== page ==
Minimum light for photocytes

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wapcaplet
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Minimum light for photocytes

Post by wapcaplet » Tue Jan 03, 2017 10:29 pm

Some comments in this thread about photocytes, and my own experiences with photocytes gone crazy, have got me thinking about ways to prevent photocytes from being such an unlimited free energy source. So I've done some experiments, taken notes, and would like to share my results :-)

First, some comments on methodology: My objective was to figure out the lowest amount of light where a photocyte is still "viable" (meaning it can keep splitting indefinitely, instead of dying out after only a few splits). Photocyte viability depends on at least three factors: Light amount, salinity, and cell split mass.

I set up a basic substrate with maximum light range, so it would be uniformly lit, and created a genome with an M1 photocyte that splits into two more M1s. For a given salinity (say, 0.2), I would guess a light level, place 1 cell, and see how it splits. If it dies, increase light. If it thrives, decrease light. Repeat until I find the (approximate) amount of light where M1 is just barely getting enough light to survive. In many cases, this leads to very slow growth--around 100 hours per split, in some cases.

Then I repeated the process again for each salinity level (in increments of 0.2) and cell split mass (using default snap values). It's tricky to get exact values with the sliders; I used landscape mode to get as much accuracy as possible, but these results are only approximate. A few times, I would see 4 or 5 splits, then most of the cells would die, but a few would survive and continue splitting; these must be right on the razor's edge of survivability.

Here's the chart and numbers:
photocyte-minimum-light.png
To nobody's surprise, higher salinity corresponds to less light required for viability. What did surprise me was how much of a difference there is between 1.40ng and 1.53ng, and how little difference there is above 1.53ng. Larger split mass should mean more cell surface area, thus more available light used, but I did not expect such a huge discrepancy. I also found it surprising just how little light is needed for the higher split masses--some of them are indistinguishable from 0 if you're just looking at the slider.

I did some cursory tests with connecting photocytes to other cells (say, a flagello-photo swimmer, or a photo/lipo pair) under these minimal light conditions. Using the minimum light for cell survivability, there is really no energy to spare--a flagello-swimmer with a photocyte head quickly uses up its nutrients and dies; in a photo/lipo pair, the photocyte dies unless it has a much higher nutrient priority than the lipo. This seems worth researching further.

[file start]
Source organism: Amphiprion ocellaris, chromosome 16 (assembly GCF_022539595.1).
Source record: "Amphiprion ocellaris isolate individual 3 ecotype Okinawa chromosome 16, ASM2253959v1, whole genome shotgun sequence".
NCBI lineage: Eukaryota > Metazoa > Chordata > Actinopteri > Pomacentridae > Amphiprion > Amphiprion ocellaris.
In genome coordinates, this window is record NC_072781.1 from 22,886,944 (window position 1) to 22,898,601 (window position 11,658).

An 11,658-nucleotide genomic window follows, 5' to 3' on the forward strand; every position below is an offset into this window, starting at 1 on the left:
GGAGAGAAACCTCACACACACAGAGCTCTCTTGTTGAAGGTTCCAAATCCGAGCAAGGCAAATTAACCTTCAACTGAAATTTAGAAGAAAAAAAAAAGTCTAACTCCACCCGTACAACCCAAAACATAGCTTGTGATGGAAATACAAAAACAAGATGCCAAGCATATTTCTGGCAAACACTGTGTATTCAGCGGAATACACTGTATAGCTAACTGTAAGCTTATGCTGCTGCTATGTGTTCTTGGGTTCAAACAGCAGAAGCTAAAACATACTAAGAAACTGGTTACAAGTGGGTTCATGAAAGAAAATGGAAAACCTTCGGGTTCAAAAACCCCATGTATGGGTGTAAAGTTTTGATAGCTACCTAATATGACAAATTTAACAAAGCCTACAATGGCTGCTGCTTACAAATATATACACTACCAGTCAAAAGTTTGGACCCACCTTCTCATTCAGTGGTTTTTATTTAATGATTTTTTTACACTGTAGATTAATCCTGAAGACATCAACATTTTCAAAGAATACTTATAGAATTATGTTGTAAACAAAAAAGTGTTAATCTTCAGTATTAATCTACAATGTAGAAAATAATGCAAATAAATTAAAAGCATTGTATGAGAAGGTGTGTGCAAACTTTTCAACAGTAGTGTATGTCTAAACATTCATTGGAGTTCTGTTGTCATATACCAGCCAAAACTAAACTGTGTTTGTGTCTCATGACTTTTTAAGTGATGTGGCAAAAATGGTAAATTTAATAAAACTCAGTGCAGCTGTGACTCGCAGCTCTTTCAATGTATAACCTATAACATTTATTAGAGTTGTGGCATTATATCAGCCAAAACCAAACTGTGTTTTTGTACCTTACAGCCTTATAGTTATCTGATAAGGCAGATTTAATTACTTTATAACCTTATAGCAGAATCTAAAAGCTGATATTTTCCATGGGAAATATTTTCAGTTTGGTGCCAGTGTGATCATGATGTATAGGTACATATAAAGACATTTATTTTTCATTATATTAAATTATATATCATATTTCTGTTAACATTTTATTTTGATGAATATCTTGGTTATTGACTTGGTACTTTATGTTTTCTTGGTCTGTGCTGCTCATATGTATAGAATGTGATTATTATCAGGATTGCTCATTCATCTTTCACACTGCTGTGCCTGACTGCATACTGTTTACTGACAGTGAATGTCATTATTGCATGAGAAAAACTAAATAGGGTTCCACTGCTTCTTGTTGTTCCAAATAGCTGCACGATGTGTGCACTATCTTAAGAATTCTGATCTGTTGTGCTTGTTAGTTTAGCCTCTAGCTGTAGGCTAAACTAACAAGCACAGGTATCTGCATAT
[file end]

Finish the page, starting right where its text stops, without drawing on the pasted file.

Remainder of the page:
I'm pleased that I got photocyte growth slowed down to where it's more like watching grass grow, instead of always being an instant population explosion. Obviously there are other ways to do this (such as a rotating light with limited range), but I think I achieved my goal of "nerfing" photocytes, and proved that it's possible to make a substrate where photocytes can be allowed without it leading to instant cheat-mode. :twisted:
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bwisialo
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Re: Minimum light for photocytes

Post by bwisialo » Wed Jan 04, 2017 12:42 am

Charts! :D
amor fati
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Nayus
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Re: Minimum light for photocytes

Post by Nayus » Wed Jan 04, 2017 3:44 pm

Cool discovery!

How did you make that awesome-looking charts? :) :o

I'm doing some experiments on my own and this level of graphs would be great!
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bwisialo
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Re: Minimum light for photocytes

Post by bwisialo » Wed Jan 04, 2017 4:30 pm

Basically, you van enter that chart of numbers into, eg, Excel, and then select chart options. The work is in getting the numbers.
amor fati
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Nayus
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Re: Minimum light for photocytes

Post by Nayus » Wed Jan 04, 2017 4:50 pm

Yes, but I want to know which specific program was used.. I used an online grapher and I got this result that... isn't that bad but the one above here is better

Image
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bwisialo
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Re: Minimum light for photocytes

Post by bwisialo » Wed Jan 04, 2017 6:08 pm

Y = Salinity, and you need one plotline for each weight. Is that what you tried to do there? Excel with handle this data just fine fine and give the desired geaphs.
amor fati
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wapcaplet
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Re: Minimum light for photocytes

Post by wapcaplet » Wed Jan 04, 2017 7:43 pm

I used Google Sheets, but you could do the same with Excel, LibreOffice etc.
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